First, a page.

Coverage Under Old Age Security Programs and Protection for the Uninsured - What are the Issues?
Revised version of "Old Age Protection for the Uninsured: What Are the Issues?" in SHIELDING THE POOR: SOCIAL PROTECTION IN THE DEVELOPING WORLD, Nora Lustig, ed., Inter-American Development Bank and Brooking Institution Press, 2000
Posted: 24 Jan 2002
The majority of old people in developing countries are uninsured by formal social security programs. This paper argues that economic growth is the key to increased coverage. Contributory old age insurance programs (or formal programs more generally) may not be desirable or feasible for large portions of the population in underdeveloped economies. The trade-offs between higher take-home pay and old age benefits, between maximizing coverage and minimizing evasion, and between increased coverage and greater competitiveness, need to be carefully evaluated before opting for expanded coverage, especially among low income groups. However, policies also matter. Keeping the contribution rate low, the rate of return high and enhancing the credibility of the system may encourage participation marginally while avoiding these costly trade-offs.
In recent years we observe a tighter link between benefits and contributions in contributory systems - most obviously in the shift toward multi-pillar systems with a large defined contribution component, usually accompanied by a modest redistributive public pillar. This augments the fiscal sustainability of social security systems and therefore may be considered a pre-condition for financially sound coverage expansion. At the same time, it runs the risk of increasing the number of old people, who have only contributed small amounts and therefore remain uninsured or underinsured by formal programs. These people will continue to rely primarily on informal insurance mechanisms, such as the family and community.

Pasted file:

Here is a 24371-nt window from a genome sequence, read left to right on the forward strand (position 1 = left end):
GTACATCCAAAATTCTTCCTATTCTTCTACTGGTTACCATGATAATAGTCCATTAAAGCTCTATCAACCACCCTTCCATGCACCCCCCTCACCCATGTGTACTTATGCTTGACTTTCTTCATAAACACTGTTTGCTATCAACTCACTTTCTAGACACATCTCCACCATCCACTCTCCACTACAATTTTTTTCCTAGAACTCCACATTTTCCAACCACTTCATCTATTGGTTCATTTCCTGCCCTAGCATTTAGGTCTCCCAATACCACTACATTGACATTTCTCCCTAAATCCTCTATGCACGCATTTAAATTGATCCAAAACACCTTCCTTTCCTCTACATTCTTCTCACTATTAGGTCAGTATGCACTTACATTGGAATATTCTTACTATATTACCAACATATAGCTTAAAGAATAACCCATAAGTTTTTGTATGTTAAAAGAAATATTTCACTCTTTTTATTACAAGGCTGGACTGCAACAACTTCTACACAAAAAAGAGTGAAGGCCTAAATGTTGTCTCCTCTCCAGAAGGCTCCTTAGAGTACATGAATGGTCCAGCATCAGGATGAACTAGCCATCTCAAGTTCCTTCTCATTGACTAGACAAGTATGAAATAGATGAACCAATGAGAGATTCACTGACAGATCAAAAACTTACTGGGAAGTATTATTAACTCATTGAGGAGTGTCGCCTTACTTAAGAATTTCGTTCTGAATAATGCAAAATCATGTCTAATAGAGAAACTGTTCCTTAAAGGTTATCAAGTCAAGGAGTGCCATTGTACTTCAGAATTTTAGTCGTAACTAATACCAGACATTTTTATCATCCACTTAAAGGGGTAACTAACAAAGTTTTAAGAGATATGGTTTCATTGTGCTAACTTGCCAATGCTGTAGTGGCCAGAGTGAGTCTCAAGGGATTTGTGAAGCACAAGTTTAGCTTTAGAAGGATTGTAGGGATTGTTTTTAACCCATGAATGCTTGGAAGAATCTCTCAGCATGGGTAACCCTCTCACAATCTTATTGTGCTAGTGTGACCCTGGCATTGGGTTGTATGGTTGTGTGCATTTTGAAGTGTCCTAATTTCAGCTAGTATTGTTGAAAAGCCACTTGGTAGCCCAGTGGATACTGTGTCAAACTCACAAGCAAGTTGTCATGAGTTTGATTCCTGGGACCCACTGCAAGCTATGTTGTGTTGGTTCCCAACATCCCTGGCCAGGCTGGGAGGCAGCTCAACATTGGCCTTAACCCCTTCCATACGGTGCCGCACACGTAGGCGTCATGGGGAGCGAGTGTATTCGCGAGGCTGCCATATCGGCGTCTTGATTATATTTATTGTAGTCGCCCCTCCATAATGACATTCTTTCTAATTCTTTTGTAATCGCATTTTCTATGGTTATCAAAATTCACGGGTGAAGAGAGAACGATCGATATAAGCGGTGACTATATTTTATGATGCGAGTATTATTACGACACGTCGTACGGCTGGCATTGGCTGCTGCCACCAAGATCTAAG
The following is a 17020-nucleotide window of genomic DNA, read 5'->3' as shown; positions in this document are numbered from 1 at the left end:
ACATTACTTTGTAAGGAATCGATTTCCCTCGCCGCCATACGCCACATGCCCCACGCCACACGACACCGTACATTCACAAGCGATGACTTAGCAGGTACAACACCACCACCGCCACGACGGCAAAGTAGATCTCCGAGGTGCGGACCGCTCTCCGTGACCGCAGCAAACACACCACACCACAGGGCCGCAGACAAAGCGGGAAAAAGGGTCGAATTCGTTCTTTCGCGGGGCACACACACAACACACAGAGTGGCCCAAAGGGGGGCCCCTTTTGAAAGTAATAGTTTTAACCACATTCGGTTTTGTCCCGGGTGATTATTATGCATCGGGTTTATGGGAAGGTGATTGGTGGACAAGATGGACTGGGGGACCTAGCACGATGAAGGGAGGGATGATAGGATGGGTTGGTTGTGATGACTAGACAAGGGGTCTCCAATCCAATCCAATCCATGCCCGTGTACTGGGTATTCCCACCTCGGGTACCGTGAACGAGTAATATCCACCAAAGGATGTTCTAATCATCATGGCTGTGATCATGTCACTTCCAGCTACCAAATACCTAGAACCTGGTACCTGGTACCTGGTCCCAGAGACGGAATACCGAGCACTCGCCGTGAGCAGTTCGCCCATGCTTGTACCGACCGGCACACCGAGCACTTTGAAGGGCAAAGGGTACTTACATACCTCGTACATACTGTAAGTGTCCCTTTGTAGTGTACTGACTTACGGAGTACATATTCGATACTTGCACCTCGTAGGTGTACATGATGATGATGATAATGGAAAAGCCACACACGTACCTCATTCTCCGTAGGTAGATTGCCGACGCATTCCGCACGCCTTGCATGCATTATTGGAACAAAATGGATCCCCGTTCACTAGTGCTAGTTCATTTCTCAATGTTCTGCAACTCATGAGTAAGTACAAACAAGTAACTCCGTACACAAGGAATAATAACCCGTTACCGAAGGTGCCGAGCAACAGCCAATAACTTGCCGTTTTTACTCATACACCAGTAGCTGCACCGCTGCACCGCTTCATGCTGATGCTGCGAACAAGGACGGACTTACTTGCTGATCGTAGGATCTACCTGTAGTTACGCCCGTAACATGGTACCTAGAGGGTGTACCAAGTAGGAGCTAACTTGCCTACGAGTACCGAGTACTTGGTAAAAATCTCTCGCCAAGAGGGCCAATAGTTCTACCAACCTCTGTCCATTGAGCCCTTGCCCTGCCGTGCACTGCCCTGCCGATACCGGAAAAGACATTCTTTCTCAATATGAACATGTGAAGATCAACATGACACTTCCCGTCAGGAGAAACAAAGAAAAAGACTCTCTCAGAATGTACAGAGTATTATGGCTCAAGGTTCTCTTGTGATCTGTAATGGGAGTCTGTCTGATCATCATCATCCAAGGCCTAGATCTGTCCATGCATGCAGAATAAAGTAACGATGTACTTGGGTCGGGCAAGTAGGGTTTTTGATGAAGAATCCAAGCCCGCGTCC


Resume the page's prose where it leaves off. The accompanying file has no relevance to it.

The uninsured fall into two groups: workers who have spent much of their lives in the informal sector (often self-employed or in small firms) in labor market jobs that are not covered by contributory programs; and women, who have worked in the household rather than the labor market, expecting to be supported by the family system, which may fail them in old age. The second group (dependent spouses) can be partially protected by requiring the purchase of survivors' insurance and joint annuities by workers in the contributory scheme - thereby institutionalizing the informal family system into the formal social security system. For the first group (informal sector workers), social assistance programs targeted toward the lowest earners outside of the formal system seems to be essential - creating the need to design such programs efficiently and take their costs into account in planning the reform. The challenge is how to maximize the proportion of money that reaches the targeted groups while minimizing leakages, disincentives and moral hazard problems.
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